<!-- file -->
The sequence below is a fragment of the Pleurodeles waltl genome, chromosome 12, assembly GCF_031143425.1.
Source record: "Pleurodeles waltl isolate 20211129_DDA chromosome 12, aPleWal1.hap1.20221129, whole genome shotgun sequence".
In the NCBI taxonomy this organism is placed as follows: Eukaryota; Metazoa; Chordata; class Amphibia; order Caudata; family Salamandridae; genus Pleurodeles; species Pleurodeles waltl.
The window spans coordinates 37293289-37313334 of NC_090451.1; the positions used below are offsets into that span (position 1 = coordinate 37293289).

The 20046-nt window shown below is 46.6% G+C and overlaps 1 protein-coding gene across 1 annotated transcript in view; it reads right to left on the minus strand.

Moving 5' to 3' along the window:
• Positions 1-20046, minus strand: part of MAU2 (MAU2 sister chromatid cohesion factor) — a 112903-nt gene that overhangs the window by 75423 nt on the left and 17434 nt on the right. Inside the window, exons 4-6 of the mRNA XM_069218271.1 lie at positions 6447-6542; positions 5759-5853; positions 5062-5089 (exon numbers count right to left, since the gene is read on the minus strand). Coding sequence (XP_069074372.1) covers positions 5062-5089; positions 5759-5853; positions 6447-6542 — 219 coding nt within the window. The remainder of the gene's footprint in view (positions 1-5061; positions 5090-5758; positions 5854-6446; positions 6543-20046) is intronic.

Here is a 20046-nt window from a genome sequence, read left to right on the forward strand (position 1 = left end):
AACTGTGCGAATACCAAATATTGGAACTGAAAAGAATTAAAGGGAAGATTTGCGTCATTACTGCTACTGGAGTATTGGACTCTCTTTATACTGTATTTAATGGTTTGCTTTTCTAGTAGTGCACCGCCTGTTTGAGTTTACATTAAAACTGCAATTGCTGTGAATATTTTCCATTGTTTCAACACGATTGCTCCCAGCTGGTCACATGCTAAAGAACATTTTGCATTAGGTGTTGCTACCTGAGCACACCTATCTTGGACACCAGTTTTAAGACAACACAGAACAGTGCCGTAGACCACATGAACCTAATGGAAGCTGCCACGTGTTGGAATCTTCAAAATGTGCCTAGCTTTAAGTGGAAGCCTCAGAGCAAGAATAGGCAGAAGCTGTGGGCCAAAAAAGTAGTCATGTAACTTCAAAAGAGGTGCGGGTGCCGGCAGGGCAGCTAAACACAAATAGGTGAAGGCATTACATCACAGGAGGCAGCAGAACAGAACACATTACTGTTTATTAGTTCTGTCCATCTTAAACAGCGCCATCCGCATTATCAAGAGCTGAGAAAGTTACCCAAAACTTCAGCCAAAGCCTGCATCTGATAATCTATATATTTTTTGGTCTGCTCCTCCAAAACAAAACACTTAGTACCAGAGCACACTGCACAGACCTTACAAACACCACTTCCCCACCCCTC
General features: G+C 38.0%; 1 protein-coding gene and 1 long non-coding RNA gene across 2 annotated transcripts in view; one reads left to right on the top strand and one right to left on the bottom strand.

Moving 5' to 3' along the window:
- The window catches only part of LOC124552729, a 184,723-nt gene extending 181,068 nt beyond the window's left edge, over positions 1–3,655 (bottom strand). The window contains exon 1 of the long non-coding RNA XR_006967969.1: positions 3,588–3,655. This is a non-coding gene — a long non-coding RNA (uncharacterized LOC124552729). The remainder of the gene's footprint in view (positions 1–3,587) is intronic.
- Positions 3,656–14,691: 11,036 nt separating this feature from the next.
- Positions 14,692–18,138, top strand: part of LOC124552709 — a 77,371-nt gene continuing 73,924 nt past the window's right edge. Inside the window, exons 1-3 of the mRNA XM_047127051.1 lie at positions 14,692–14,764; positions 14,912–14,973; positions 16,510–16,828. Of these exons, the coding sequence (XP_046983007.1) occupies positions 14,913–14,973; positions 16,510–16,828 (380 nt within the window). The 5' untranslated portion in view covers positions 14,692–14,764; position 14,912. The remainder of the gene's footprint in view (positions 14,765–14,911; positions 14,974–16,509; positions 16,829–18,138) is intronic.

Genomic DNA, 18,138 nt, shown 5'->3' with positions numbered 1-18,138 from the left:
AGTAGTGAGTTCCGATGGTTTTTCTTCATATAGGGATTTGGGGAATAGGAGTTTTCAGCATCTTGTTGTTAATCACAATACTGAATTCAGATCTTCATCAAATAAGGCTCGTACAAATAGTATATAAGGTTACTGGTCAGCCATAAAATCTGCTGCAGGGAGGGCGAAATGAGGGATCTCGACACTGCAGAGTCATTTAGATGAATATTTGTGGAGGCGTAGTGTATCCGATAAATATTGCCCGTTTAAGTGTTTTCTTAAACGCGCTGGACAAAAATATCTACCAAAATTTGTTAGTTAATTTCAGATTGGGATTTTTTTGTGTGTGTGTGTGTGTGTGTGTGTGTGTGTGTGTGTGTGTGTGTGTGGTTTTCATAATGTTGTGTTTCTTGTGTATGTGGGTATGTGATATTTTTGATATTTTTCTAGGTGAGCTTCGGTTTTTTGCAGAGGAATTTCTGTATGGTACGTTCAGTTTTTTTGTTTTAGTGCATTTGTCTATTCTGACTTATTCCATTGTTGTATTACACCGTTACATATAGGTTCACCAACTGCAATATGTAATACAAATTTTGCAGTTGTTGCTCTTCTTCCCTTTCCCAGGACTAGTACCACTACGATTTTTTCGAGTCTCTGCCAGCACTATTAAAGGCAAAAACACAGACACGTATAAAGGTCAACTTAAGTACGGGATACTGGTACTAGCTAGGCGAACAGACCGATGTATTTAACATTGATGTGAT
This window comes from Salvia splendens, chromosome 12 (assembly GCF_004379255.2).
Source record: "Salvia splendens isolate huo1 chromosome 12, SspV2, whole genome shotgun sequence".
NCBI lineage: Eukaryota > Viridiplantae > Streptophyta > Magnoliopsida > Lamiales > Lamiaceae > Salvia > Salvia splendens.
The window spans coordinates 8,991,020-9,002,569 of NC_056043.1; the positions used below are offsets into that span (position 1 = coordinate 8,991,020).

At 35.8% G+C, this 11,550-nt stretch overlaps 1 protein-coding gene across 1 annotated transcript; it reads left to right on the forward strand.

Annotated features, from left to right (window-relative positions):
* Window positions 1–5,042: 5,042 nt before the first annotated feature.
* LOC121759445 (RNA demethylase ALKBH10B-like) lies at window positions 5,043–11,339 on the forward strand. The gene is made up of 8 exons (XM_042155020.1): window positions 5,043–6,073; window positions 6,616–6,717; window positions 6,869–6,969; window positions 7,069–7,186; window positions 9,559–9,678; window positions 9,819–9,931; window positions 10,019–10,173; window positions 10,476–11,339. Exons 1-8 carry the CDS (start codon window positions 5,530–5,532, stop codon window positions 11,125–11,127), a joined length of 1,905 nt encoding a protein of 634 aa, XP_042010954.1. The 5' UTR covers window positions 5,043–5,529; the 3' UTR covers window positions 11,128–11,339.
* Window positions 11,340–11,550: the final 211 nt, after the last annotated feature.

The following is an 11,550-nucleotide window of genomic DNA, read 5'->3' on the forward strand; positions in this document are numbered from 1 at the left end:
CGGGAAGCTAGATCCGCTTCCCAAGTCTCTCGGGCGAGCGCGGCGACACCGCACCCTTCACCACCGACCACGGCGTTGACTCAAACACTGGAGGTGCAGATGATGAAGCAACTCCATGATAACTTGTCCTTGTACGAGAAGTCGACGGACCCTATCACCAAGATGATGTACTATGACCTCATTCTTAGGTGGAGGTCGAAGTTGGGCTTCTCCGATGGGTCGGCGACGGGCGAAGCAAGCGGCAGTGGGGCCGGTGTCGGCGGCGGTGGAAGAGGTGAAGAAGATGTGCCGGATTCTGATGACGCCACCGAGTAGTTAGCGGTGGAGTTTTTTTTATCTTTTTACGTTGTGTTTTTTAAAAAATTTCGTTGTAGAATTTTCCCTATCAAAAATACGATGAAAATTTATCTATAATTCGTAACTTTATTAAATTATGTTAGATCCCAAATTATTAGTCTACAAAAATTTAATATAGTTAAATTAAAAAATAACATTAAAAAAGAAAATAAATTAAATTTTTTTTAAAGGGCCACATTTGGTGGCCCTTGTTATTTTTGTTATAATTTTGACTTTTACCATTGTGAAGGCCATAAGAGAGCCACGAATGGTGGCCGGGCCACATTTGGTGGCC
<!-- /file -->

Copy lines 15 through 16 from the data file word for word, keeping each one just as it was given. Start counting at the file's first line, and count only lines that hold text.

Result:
Genomic DNA, 18,138 nt, shown 5'->3' with positions numbered 1-18,138 from the left:
AGTAGTGAGTTCCGATGGTTTTTCTTCATATAGGGATTTGGGGAATAGGAGTTTTCAGCATCTTGTTGTTAATCACAATACTGAATTCAGATCTTCATCAAATAAGGCTCGTACAAATAGTATATAAGGTTACTGGTCAGCCATAAAATCTGCTGCAGGGAGGGCGAAATGAGGGATCTCGACACTGCAGAGTCATTTAGATGAATATTTGTGGAGGCGTAGTGTATCCGATAAATATTGCCCGTTTAAGTGTTTTCTTAAACGCGCTGGACAAAAATATCTACCAAAATTTGTTAGTTAATTTCAGATTGGGATTTTTTTGTGTGTGTGTGTGTGTGTGTGTGTGTGTGTGTGTGTGTGTGTGTGTGGTTTTCATAATGTTGTGTTTCTTGTGTATGTGGGTATGTGATATTTTTGATATTTTTCTAGGTGAGCTTCGGTTTTTTGCAGAGGAATTTCTGTATGGTACGTTCAGTTTTTTTGTTTTAGTGCATTTGTCTATTCTGACTTATTCCATTGTTGTATTACACCGTTACATATAGGTTCACCAACTGCAATATGTAATACAAATTTTGCAGTTGTTGCTCTTCTTCCCTTTCCCAGGACTAGTACCACTACGATTTTTTCGAGTCTCTGCCAGCACTATTAAAGGCAAAAACACAGACACGTATAAAGGTCAACTTAAGTACGGGATACTGGTACTAGCTAGGCGAACAGACCGATGTATTTAACATTGATGTGAT